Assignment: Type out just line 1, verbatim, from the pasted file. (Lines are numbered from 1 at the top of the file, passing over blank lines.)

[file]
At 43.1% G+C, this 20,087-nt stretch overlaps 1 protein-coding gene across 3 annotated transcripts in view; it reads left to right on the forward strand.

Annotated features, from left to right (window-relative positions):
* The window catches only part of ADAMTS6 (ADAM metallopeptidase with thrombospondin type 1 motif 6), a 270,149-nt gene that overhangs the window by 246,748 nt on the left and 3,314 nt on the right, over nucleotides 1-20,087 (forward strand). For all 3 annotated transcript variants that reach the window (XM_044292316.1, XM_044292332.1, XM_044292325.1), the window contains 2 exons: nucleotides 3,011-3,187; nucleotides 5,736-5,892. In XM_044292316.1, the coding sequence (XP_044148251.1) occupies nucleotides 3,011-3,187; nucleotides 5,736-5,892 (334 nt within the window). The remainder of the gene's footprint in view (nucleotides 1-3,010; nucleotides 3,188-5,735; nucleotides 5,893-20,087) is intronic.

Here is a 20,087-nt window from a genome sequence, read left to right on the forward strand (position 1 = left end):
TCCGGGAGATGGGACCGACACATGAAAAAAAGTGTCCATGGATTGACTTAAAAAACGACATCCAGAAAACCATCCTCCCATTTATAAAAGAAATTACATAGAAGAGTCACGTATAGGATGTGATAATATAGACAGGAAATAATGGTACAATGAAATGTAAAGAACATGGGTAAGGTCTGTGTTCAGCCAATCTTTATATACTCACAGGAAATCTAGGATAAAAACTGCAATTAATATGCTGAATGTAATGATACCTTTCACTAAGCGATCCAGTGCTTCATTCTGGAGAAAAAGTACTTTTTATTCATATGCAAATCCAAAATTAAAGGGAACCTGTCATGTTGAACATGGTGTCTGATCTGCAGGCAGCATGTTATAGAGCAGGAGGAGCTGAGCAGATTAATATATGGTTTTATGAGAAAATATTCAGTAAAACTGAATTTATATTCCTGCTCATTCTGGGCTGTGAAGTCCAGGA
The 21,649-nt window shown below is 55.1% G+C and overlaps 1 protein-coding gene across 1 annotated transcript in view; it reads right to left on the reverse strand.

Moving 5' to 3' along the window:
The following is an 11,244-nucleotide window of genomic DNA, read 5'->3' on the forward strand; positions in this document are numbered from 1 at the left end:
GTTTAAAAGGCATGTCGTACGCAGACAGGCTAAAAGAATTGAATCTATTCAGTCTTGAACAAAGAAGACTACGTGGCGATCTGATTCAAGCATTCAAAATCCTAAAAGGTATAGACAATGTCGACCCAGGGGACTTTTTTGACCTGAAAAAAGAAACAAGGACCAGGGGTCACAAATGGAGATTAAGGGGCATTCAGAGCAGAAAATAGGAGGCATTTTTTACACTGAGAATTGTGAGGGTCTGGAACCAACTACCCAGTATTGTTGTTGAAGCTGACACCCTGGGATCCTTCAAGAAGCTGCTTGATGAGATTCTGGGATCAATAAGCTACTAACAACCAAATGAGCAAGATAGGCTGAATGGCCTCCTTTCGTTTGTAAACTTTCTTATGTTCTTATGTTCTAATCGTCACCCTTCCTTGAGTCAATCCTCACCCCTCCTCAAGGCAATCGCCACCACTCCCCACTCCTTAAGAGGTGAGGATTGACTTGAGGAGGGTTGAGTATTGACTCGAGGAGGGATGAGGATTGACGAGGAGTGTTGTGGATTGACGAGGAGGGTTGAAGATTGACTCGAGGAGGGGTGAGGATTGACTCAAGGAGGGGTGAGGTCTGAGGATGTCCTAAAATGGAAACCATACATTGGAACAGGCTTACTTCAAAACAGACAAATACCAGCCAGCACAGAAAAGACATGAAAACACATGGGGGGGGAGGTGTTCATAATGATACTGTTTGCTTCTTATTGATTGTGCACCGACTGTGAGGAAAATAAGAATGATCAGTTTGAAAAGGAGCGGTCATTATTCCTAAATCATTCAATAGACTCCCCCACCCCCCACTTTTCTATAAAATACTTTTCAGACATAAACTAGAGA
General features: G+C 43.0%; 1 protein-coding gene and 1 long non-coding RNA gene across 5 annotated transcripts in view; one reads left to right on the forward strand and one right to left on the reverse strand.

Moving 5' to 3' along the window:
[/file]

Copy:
At 43.1% G+C, this 20,087-nt stretch overlaps 1 protein-coding gene across 3 annotated transcripts in view; it reads left to right on the forward strand.